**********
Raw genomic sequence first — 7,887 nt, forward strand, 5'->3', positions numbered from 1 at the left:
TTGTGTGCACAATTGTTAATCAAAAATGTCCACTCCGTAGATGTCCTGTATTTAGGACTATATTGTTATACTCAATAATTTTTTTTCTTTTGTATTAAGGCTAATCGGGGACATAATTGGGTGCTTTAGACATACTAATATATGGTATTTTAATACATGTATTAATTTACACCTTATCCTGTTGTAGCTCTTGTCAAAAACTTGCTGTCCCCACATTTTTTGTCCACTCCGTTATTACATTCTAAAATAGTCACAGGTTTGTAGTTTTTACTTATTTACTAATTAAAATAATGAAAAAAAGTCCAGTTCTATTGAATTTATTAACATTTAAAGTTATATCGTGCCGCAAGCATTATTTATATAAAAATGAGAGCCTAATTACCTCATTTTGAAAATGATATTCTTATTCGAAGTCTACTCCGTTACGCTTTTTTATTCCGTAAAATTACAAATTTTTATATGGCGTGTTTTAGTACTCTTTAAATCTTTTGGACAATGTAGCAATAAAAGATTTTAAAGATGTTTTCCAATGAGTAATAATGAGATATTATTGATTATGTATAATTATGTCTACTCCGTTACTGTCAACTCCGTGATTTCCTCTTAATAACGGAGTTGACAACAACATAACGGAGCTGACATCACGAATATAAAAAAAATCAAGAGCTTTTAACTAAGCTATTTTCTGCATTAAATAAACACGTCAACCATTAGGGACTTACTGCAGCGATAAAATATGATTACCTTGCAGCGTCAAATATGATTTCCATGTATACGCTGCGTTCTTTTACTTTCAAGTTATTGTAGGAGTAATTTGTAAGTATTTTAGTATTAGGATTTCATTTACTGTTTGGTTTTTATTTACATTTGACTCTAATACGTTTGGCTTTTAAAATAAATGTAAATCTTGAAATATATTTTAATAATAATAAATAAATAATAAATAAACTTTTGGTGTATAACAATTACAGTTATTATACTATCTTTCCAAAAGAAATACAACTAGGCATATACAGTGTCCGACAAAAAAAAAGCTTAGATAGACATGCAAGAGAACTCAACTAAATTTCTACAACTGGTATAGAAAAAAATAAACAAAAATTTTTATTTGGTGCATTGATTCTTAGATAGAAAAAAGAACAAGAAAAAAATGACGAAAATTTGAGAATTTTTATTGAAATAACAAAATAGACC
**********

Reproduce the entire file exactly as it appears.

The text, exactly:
Raw genomic sequence first — 7,887 nt, forward strand, 5'->3', positions numbered from 1 at the left:
TTGTGTGCACAATTGTTAATCAAAAATGTCCACTCCGTAGATGTCCTGTATTTAGGACTATATTGTTATACTCAATAATTTTTTTTCTTTTGTATTAAGGCTAATCGGGGACATAATTGGGTGCTTTAGACATACTAATATATGGTATTTTAATACATGTATTAATTTACACCTTATCCTGTTGTAGCTCTTGTCAAAAACTTGCTGTCCCCACATTTTTTGTCCACTCCGTTATTACATTCTAAAATAGTCACAGGTTTGTAGTTTTTACTTATTTACTAATTAAAATAATGAAAAAAAGTCCAGTTCTATTGAATTTATTAACATTTAAAGTTATATCGTGCCGCAAGCATTATTTATATAAAAATGAGAGCCTAATTACCTCATTTTGAAAATGATATTCTTATTCGAAGTCTACTCCGTTACGCTTTTTTATTCCGTAAAATTACAAATTTTTATATGGCGTGTTTTAGTACTCTTTAAATCTTTTGGACAATGTAGCAATAAAAGATTTTAAAGATGTTTTCCAATGAGTAATAATGAGATATTATTGATTATGTATAATTATGTCTACTCCGTTACTGTCAACTCCGTGATTTCCTCTTAATAACGGAGTTGACAACAACATAACGGAGCTGACATCACGAATATAAAAAAAATCAAGAGCTTTTAACTAAGCTATTTTCTGCATTAAATAAACACGTCAACCATTAGGGACTTACTGCAGCGATAAAATATGATTACCTTGCAGCGTCAAATATGATTTCCATGTATACGCTGCGTTCTTTTACTTTCAAGTTATTGTAGGAGTAATTTGTAAGTATTTTAGTATTAGGATTTCATTTACTGTTTGGTTTTTATTTACATTTGACTCTAATACGTTTGGCTTTTAAAATAAATGTAAATCTTGAAATATATTTTAATAATAATAAATAAATAATAAATAAACTTTTGGTGTATAACAATTACAGTTATTATACTATCTTTCCAAAAGAAATACAACTAGGCATATACAGTGTCCGACAAAAAAAAAGCTTAGATAGACATGCAAGAGAACTCAACTAAATTTCTACAACTGGTATAGAAAAAAATAAACAAAAATTTTTATTTGGTGCATTGATTCTTAGATAGAAAAAAGAACAAGAAAAAAATGACGAAAATTTGAGAATTTTTATTGAAATAACAAAATAGACC